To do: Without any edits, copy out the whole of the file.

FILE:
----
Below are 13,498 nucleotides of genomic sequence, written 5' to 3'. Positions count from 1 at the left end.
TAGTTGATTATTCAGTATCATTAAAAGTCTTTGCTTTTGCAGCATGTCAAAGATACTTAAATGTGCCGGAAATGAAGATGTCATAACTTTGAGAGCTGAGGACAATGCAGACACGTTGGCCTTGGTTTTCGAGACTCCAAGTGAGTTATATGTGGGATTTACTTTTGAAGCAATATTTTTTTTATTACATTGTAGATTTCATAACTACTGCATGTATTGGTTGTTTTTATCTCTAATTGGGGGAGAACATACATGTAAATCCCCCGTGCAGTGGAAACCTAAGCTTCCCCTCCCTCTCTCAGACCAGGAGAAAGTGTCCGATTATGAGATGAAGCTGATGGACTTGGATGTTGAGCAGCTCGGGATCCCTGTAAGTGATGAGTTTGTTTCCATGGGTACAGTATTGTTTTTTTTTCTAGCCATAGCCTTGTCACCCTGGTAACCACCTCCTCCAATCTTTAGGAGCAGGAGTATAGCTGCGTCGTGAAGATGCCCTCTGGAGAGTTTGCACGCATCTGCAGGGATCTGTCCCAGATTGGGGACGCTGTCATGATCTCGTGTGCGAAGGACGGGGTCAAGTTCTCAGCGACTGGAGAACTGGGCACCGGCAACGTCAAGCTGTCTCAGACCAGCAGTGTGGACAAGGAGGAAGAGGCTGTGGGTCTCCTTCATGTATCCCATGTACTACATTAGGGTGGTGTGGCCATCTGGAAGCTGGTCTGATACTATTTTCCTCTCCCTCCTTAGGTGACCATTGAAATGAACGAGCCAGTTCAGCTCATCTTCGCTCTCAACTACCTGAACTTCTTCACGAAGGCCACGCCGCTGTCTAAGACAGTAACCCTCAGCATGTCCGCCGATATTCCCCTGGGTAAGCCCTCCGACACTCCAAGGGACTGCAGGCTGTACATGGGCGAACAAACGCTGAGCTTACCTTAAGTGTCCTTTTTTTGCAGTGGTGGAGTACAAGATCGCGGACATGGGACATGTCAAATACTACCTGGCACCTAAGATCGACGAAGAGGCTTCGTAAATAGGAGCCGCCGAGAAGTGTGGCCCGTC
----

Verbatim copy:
Below are 13,498 nucleotides of genomic sequence, written 5' to 3'. Positions count from 1 at the left end.
TAGTTGATTATTCAGTATCATTAAAAGTCTTTGCTTTTGCAGCATGTCAAAGATACTTAAATGTGCCGGAAATGAAGATGTCATAACTTTGAGAGCTGAGGACAATGCAGACACGTTGGCCTTGGTTTTCGAGACTCCAAGTGAGTTATATGTGGGATTTACTTTTGAAGCAATATTTTTTTTATTACATTGTAGATTTCATAACTACTGCATGTATTGGTTGTTTTTATCTCTAATTGGGGGAGAACATACATGTAAATCCCCCGTGCAGTGGAAACCTAAGCTTCCCCTCCCTCTCTCAGACCAGGAGAAAGTGTCCGATTATGAGATGAAGCTGATGGACTTGGATGTTGAGCAGCTCGGGATCCCTGTAAGTGATGAGTTTGTTTCCATGGGTACAGTATTGTTTTTTTTTCTAGCCATAGCCTTGTCACCCTGGTAACCACCTCCTCCAATCTTTAGGAGCAGGAGTATAGCTGCGTCGTGAAGATGCCCTCTGGAGAGTTTGCACGCATCTGCAGGGATCTGTCCCAGATTGGGGACGCTGTCATGATCTCGTGTGCGAAGGACGGGGTCAAGTTCTCAGCGACTGGAGAACTGGGCACCGGCAACGTCAAGCTGTCTCAGACCAGCAGTGTGGACAAGGAGGAAGAGGCTGTGGGTCTCCTTCATGTATCCCATGTACTACATTAGGGTGGTGTGGCCATCTGGAAGCTGGTCTGATACTATTTTCCTCTCCCTCCTTAGGTGACCATTGAAATGAACGAGCCAGTTCAGCTCATCTTCGCTCTCAACTACCTGAACTTCTTCACGAAGGCCACGCCGCTGTCTAAGACAGTAACCCTCAGCATGTCCGCCGATATTCCCCTGGGTAAGCCCTCCGACACTCCAAGGGACTGCAGGCTGTACATGGGCGAACAAACGCTGAGCTTACCTTAAGTGTCCTTTTTTTGCAGTGGTGGAGTACAAGATCGCGGACATGGGACATGTCAAATACTACCTGGCACCTAAGATCGACGAAGAGGCTTCGTAAATAGGAGCCGCCGAGAAGTGTGGCCCGTC